$$\begin{aligned} \Vert \mathcal{A}_{4} \Vert ^{2}_{\mathcal{L}^{2}(\varOmega )} &= \frac{\pi ^{2}}{4} \sum_{p,q \in \overline{B}_{\varepsilon }} \biggl\vert \frac{ \langle g_{pq}(x,y) - g^{\varepsilon }_{pq}(x,y), \mathcal{S}_{{pq}}({x},{y}) \rangle }{\int _{0}^{T} E _{\beta,1}(-\widetilde{\lambda }_{{pq}}(T-\varsigma )^{\beta }) \varPhi ^{\varepsilon }(\varsigma ) \,d\varsigma } \biggr\vert ^{2} \\ &\le \frac{\pi ^{2}}{4} \sum_{p,q \in \overline{B}_{\varepsilon }} \frac{\widetilde{\lambda }_{{pq}}^{2} \vert \langle g_{pq}(x,y) - g^{\varepsilon }_{pq}(x,y),\mathcal{S}_{{pq}}({x}, {y}) \rangle \vert ^{2} }{ \vert m_{0} \vert ^{2} (\widetilde{M}^{\dagger } _{\beta }(\widetilde{\varLambda }_{1}) )^{2} } \\ & \le \frac{\pi ^{2}}{4}\frac{\varepsilon ^{2} (\mathcal{N _{TR}} )^{2}}{m_{0}^{2} (\widetilde{M}^{\dagger }_{\beta }( \widetilde{\varLambda }_{1}) )^{2} }. \end{aligned}$$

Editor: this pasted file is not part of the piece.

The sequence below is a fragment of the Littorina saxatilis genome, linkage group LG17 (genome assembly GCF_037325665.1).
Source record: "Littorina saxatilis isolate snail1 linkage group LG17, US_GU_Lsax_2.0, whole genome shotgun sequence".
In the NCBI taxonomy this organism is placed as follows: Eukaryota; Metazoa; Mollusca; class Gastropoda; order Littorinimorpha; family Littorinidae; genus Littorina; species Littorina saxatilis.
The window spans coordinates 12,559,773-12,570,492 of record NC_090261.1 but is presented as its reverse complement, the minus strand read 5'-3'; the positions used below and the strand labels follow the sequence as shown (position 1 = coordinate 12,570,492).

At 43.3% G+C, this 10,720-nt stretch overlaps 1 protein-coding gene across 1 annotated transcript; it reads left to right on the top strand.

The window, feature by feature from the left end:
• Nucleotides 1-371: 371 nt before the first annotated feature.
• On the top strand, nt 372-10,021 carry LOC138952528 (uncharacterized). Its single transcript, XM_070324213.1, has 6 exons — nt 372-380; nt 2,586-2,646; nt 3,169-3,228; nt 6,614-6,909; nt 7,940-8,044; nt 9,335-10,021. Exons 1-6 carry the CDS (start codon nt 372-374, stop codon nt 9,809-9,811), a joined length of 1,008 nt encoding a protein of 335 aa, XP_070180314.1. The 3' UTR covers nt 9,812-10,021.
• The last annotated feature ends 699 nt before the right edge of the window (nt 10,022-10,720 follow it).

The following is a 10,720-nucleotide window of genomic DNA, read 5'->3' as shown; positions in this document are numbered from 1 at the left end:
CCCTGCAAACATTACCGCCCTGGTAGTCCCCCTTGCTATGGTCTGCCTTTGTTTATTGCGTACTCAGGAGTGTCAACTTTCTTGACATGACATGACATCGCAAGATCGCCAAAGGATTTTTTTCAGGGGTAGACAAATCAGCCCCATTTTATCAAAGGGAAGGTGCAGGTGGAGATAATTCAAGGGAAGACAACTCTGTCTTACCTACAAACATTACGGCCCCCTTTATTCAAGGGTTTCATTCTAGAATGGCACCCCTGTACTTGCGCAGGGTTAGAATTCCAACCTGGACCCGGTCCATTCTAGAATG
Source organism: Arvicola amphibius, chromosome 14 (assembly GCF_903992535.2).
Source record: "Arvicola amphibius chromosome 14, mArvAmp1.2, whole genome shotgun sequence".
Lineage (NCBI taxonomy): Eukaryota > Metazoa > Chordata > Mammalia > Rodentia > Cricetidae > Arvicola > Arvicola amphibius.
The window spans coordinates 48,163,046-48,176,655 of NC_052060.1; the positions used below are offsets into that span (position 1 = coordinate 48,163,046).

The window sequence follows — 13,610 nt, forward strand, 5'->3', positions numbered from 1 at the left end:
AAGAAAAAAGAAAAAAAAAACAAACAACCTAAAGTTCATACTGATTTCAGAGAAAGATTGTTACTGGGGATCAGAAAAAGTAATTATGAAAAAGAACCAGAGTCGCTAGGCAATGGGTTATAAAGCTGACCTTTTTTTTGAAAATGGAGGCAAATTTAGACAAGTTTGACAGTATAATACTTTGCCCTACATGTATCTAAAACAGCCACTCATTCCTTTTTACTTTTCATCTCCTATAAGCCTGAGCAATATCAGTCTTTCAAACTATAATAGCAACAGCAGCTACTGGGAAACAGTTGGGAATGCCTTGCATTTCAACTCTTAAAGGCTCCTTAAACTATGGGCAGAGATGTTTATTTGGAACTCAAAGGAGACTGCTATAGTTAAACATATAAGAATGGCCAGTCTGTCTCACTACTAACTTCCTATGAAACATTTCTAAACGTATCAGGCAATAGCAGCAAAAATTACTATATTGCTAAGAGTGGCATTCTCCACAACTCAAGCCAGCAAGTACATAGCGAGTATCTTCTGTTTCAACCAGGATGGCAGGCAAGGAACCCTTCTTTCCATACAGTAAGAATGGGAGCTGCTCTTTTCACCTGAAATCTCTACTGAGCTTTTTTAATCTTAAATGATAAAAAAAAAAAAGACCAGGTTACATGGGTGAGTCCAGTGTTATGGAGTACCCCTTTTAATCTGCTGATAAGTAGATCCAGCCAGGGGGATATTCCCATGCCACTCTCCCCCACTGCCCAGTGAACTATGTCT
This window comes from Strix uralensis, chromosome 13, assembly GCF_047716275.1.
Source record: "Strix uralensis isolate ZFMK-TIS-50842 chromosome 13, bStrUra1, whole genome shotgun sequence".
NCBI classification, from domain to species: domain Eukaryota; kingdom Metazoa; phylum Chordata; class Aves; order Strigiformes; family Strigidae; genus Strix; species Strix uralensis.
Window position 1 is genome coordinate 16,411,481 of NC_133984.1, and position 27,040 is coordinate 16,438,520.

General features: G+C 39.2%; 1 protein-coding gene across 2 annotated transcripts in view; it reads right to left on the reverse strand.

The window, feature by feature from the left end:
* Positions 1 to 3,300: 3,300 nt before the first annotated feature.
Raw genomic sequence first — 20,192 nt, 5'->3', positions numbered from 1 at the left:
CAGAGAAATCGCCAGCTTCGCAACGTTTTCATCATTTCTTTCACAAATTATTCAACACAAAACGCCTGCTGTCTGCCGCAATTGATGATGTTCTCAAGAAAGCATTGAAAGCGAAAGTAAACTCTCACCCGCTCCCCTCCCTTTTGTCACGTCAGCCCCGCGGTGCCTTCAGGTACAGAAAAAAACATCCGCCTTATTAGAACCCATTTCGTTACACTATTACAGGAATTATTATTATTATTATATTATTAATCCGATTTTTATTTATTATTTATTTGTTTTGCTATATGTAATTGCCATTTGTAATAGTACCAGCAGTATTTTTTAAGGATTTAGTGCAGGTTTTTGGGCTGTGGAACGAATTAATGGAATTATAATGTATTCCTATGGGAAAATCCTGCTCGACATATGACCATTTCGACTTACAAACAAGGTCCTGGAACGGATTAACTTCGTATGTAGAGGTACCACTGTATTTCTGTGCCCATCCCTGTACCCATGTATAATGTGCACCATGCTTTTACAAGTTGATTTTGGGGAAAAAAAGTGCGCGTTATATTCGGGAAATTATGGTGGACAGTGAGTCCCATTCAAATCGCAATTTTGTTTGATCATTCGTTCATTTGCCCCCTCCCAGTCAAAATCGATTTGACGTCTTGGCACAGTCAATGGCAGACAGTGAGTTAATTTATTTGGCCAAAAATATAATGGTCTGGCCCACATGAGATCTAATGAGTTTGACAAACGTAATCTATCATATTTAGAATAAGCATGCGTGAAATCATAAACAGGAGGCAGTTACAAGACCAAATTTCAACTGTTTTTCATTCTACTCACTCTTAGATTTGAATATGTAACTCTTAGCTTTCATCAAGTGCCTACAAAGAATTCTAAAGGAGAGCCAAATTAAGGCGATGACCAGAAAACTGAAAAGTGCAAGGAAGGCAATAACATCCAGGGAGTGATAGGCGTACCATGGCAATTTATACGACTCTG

(3.36)

Hence, we get

$$ \Vert \mathcal{A}_{4} \Vert _{\mathcal{L}^{2}(\varOmega )} \le \frac{\pi \varepsilon \mathcal{N_{TR}} }{2m_{0} \widetilde{M}^{ \dagger }_{\beta }(\widetilde{\varLambda }_{1}) }. $$
(3.37)

From the above observations, we deduce that

$$\begin{aligned} \bigl\Vert f^{\mathcal{N_{TR}}}(x,y) - f^{\mathcal{N_{TR}}}_{ \varepsilon }(x,y) \bigr\Vert _{\mathcal{L}^{2}(\varOmega )}\le \frac{\varepsilon \mathcal{N_{TR}} }{m_{0}} \max \biggl\{ \Vert f \Vert _{\mathcal{L} ^{2}(\varOmega )}, \frac{\pi }{2\widetilde{M}^{\dagger }_{\beta }( \widetilde{\varLambda }_{1})} \biggr\} . \end{aligned}$$
(3.38)

Substituting (3.26) into (3.38), we obtain